Keywords

Interface Interaction Solid Matrix Relaxation Function Characteristic Relaxation Time Interfacial Dislocation 
These keywords were added by machine and not by the authors. This process is experimental and the keywords may be updated as the learning algorithm improves.

List of symbols

a

Coefficient of ordinary differential equation in γ

a1

Radius of first interface family

a2

Radius of second interface family

AI

Relaxation capacity associated with characteristic time τrelax,I

AII

Relaxation capacity associated with characteristic time τrelax,II

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Third-order strain-to-dislocation downscaling tensor, quantifying the concentration of macroscopic strain into the average dislocation encountered across the interfaces; j = 1, 2 refers to the two interface families

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Third-order influence tensor describing the influence of macroscopic stress on the dislocation of interfaces; j = 1, 2 refers to the two interface families

b

Coefficient of ordinary differential equation in γ

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Third-order influence tensor describing the influence of interface traction on the macroscopic stress; j = 1, 2 refers to the two interface families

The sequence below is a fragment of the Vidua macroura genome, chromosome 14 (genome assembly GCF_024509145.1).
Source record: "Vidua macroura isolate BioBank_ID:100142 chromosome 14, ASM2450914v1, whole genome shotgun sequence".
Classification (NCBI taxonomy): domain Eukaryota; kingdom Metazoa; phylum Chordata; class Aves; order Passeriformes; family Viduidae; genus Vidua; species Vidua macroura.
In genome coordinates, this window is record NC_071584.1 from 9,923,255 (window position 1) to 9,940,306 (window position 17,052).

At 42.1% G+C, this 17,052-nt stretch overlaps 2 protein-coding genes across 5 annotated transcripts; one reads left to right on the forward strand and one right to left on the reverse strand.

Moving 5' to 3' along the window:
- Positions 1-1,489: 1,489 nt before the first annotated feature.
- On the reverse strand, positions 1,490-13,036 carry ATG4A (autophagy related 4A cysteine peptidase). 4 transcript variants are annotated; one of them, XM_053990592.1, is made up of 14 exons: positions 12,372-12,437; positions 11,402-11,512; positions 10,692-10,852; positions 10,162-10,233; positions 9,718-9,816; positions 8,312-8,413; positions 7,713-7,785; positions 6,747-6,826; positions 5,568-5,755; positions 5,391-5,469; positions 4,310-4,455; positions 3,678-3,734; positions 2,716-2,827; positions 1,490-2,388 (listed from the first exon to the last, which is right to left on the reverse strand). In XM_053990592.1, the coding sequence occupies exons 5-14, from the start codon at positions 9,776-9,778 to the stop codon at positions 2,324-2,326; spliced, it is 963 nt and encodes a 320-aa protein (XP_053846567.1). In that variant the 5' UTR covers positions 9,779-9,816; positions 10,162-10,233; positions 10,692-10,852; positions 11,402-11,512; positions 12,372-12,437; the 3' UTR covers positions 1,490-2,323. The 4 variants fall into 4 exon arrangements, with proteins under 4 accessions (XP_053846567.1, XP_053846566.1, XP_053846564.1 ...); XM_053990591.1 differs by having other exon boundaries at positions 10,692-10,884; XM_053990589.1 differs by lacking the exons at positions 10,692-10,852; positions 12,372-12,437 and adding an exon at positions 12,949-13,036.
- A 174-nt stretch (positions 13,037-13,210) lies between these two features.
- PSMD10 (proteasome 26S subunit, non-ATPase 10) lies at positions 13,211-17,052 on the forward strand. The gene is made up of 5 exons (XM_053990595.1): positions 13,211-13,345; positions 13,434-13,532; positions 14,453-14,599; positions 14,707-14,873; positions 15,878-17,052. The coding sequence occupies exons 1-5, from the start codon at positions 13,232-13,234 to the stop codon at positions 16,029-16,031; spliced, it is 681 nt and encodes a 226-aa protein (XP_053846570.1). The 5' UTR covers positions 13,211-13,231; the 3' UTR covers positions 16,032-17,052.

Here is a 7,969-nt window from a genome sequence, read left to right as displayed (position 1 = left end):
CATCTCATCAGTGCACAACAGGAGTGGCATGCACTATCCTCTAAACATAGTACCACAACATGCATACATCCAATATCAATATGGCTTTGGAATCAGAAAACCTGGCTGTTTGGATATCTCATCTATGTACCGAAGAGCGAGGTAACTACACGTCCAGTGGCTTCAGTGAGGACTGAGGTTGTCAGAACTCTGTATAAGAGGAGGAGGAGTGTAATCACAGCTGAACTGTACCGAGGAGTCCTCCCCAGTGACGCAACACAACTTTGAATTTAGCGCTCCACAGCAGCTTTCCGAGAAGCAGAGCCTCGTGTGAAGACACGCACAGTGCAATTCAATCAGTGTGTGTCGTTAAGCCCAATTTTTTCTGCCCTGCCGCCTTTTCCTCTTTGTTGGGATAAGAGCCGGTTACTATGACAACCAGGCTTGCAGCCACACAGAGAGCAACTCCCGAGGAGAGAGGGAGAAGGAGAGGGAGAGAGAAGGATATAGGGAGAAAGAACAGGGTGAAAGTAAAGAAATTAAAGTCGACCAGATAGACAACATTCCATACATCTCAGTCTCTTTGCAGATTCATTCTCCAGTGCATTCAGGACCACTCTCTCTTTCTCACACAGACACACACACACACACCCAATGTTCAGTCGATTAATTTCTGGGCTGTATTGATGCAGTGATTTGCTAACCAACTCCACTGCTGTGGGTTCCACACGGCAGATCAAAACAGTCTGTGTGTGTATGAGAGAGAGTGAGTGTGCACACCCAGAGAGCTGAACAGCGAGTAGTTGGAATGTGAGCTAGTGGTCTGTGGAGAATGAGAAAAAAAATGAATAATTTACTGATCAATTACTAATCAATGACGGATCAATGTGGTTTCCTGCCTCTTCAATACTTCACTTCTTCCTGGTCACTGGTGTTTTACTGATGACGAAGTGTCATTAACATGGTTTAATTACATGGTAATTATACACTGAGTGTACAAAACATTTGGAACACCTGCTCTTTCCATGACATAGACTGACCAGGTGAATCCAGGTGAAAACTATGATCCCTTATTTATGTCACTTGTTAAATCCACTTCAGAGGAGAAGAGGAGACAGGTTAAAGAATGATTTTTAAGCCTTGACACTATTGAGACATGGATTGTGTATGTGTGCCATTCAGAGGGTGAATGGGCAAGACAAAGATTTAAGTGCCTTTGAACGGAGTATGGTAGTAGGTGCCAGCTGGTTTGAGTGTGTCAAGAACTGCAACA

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Third-order influence tensor describing the influence of interface traction on the macroscopic strain; j = 1, 2 refers to the two interface families

cj

Constant used in Laplace transformation method, related to dislocation of interface family j = 1, 2

Cj

Integration constant used in the elimination-non-dimensionalization method, related to the dislocation of interface family j = 1, 2

C̄1

Constant appearing in relaxation function

C̄2

Constant appearing in relaxation function

\({\mathcal{C}_j}\)

Domain of interface belonging to interface family j = 1, 2

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Fourth-order elastic stiffness tensor of solid

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Inverse of Open image in new window

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Fourth-order homogenized stiffness tensor of matrix-interface composite

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Inverse of Open image in new window

dj

Interface density parameter of interface family j = 1, 2

Dj